Learning on the Web: Links for the Week

It’s been an interesting week for reading about learning around the web. There have been vehement reactions to the release of Yale professor Amy Chua’s new book Battle Hymn of the Tiger Mother (http://online.wsj.com/article/SB10001424052748704111504576059713528698754.html), a memoir about her choices to parent her daughters according to strict rules and with a focus on high achievement. While the reactions around the web have been highly polarized, one interesting (and far less polemical) read is Scientific American’s interview with a developmental psychologist on the relative merits of the parenting insights Professor Chua described. It’s interesting to consider some of his remarks about motivation and structure and what they can mean to a young girl’s intellectual development.http://www.scientificamerican.com/article.cfm?id=tiger-mother-punitive-parenting&WT.mc_id=SA_DD_20110118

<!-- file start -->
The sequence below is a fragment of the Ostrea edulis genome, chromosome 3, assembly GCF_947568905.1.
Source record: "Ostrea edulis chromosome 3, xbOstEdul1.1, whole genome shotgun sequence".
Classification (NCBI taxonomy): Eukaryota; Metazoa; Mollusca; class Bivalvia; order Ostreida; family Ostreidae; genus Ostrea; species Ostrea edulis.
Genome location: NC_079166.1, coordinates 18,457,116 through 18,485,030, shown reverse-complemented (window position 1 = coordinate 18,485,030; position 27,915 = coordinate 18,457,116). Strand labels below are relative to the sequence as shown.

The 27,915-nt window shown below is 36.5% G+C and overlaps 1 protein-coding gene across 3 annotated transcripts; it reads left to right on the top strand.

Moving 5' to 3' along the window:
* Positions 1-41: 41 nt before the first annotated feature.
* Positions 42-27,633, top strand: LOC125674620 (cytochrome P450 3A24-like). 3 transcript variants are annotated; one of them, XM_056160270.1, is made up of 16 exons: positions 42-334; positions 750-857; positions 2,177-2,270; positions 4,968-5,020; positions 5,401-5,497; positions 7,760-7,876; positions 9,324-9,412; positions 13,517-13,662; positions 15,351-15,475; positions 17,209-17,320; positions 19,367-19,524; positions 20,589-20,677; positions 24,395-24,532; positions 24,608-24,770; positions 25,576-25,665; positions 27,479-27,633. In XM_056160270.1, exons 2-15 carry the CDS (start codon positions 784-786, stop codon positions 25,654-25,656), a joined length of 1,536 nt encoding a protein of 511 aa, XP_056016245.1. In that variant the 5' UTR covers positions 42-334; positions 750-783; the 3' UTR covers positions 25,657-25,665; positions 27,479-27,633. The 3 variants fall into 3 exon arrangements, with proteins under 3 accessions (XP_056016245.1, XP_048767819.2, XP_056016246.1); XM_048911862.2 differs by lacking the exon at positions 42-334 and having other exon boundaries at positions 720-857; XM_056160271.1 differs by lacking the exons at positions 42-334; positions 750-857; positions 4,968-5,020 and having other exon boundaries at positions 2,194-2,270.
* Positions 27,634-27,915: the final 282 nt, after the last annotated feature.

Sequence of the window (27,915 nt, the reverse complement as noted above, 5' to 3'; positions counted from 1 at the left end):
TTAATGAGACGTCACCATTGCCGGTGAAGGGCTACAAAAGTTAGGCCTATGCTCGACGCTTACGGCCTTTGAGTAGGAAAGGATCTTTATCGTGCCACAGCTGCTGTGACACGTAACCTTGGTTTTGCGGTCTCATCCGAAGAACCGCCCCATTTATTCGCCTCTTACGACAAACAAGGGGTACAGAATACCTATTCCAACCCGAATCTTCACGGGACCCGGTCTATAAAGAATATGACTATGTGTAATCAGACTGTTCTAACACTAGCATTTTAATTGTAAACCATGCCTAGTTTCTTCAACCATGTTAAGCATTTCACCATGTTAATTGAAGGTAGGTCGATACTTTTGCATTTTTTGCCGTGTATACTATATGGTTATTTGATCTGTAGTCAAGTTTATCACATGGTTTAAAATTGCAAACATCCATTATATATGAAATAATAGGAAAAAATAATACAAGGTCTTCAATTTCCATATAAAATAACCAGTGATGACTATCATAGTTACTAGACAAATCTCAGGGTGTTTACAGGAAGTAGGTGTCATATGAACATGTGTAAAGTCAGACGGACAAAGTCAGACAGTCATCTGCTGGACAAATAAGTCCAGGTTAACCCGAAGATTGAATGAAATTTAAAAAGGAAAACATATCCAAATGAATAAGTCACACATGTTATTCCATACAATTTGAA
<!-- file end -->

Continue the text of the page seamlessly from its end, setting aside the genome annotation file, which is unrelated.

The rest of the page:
Here’s an interesting article about the power and importance of exploration in learning. It’s a great thing for teachers and students to consider when they approach a new topic: the teacher can introduce you to new subject matter, but your own exploration of an idea in theology, a math problem, a poem, or a chemistry lab might just lead you to more profound, more lasting insights.http://blogs.discovermagazine.com/notrocketscience/2011/01/18/when-teaching-restrains-discovery/

Finally, researchers at the University of Stavangar in Norway just published findings that suggest that taking notes by hand is a superior learning tool to taking notes using a computer. The process of physically forming the letters and organizing your thoughts physically on paper seems to activate and reinforce connections between the reading and writing processes in the brain, ultimately solidifying and improving overall language development and idea formation. While typing notes in class might be faster and seem more convenient, this research suggests something that many teachers already know intuitively: there’s something cognitively different about taking notes by hand, and there may be something critical to learning in that very process. http://www.uis.no/news/article29782-50.html


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